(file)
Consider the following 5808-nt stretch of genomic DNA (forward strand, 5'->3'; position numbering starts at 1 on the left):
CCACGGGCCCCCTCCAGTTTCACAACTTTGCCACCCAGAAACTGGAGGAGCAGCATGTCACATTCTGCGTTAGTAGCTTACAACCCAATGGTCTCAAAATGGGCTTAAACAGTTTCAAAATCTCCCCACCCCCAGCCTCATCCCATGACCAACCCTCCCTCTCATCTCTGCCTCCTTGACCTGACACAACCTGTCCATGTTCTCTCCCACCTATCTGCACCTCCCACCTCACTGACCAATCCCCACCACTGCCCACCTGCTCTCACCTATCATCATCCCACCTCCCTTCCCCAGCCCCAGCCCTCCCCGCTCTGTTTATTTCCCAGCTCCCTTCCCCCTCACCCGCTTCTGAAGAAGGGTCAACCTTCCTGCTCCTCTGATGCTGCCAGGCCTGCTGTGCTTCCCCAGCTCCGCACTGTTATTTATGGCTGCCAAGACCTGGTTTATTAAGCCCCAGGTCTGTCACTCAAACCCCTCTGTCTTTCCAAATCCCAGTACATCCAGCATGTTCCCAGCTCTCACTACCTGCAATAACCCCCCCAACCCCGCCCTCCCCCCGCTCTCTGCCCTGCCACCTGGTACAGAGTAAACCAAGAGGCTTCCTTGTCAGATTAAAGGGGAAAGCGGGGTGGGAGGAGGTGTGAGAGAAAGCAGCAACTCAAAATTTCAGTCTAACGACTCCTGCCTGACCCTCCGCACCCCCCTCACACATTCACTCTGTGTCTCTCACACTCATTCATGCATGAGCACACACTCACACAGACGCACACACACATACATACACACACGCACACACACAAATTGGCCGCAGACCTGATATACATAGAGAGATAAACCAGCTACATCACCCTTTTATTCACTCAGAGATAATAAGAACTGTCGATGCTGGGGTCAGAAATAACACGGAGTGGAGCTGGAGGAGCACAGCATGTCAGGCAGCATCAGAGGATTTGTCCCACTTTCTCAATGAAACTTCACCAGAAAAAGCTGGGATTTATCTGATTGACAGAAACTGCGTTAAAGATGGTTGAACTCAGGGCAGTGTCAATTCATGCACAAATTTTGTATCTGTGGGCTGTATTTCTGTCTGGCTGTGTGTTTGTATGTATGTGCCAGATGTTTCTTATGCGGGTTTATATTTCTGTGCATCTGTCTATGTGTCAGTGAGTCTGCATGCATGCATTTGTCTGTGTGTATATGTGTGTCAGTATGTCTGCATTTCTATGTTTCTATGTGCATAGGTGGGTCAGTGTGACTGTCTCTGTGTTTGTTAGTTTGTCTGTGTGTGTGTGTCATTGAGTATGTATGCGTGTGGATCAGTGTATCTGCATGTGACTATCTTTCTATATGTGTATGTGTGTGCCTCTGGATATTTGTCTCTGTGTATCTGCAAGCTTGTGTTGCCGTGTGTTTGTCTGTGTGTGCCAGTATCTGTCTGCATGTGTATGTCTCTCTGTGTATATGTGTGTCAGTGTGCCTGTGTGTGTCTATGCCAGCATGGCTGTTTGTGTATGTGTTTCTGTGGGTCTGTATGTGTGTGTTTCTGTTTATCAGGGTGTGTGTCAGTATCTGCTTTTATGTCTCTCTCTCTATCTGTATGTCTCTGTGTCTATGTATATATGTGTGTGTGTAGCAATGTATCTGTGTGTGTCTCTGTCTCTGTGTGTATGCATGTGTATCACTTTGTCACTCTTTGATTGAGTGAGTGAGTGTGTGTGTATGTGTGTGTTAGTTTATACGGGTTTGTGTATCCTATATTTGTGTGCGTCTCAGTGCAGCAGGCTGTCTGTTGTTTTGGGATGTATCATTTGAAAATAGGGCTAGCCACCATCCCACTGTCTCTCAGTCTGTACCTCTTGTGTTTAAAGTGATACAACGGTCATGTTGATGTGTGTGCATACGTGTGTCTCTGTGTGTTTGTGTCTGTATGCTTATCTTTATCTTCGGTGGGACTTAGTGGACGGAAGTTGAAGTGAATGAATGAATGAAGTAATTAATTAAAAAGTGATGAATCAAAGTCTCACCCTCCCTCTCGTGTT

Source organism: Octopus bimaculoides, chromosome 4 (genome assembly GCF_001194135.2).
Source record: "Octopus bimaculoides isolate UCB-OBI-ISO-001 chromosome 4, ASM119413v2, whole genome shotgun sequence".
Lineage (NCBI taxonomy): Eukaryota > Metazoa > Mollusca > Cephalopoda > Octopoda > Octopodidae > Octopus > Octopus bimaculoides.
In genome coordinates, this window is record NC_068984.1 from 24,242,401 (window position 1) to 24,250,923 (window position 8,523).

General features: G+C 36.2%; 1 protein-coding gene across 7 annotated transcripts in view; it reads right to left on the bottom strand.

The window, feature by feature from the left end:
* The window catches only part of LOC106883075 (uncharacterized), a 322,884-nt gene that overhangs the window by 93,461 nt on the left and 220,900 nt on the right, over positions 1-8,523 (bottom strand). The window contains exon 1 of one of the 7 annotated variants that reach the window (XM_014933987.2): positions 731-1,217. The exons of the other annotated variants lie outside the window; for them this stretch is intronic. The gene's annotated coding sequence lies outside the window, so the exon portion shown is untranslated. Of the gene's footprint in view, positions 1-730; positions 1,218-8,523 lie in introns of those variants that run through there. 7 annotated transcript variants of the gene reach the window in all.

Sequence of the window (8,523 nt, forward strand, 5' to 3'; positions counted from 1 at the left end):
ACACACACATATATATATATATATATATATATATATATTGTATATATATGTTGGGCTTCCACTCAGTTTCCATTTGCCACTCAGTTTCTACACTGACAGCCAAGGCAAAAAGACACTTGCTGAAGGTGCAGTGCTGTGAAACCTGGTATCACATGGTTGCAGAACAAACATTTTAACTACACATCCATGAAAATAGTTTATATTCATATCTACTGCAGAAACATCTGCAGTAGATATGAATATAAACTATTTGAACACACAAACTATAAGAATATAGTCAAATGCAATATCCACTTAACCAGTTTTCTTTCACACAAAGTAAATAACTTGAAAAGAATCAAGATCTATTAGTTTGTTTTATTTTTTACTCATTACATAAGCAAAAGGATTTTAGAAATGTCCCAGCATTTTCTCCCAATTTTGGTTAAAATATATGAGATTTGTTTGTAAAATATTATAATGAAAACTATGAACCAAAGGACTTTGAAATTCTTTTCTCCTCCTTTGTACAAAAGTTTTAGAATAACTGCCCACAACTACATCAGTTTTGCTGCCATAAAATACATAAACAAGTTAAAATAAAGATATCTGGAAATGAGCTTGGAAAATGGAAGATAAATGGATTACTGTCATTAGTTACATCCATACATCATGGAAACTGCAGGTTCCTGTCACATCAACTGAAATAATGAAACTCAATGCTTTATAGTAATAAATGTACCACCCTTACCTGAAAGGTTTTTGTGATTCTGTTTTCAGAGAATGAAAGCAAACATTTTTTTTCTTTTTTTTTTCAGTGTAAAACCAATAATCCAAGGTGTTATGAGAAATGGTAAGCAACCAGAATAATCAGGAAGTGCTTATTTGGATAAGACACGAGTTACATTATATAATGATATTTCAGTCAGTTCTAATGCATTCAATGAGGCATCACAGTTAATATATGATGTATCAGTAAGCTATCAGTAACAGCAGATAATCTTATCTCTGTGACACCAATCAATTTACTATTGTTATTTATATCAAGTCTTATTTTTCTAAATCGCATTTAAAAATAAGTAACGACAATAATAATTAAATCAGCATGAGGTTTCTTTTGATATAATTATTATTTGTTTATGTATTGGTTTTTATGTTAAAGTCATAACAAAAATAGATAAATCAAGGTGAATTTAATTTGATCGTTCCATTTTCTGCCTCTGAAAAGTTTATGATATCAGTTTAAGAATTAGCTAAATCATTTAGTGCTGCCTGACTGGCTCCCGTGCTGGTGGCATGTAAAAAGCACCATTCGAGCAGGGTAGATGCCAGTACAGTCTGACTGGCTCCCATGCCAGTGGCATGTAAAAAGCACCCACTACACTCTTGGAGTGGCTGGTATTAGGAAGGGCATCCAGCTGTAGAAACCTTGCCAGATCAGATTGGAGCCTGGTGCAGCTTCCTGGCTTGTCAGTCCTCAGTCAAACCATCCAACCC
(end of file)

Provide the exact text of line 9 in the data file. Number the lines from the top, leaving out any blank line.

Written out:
* The window catches only part of LOC106883075 (uncharacterized), a 322,884-nt gene that overhangs the window by 93,461 nt on the left and 220,900 nt on the right, over positions 1-8,523 (bottom strand). The window contains exon 1 of one of the 7 annotated variants that reach the window (XM_014933987.2): positions 731-1,217. The exons of the other annotated variants lie outside the window; for them this stretch is intronic. The gene's annotated coding sequence lies outside the window, so the exon portion shown is untranslated. Of the gene's footprint in view, positions 1-730; positions 1,218-8,523 lie in introns of those variants that run through there. 7 annotated transcript variants of the gene reach the window in all.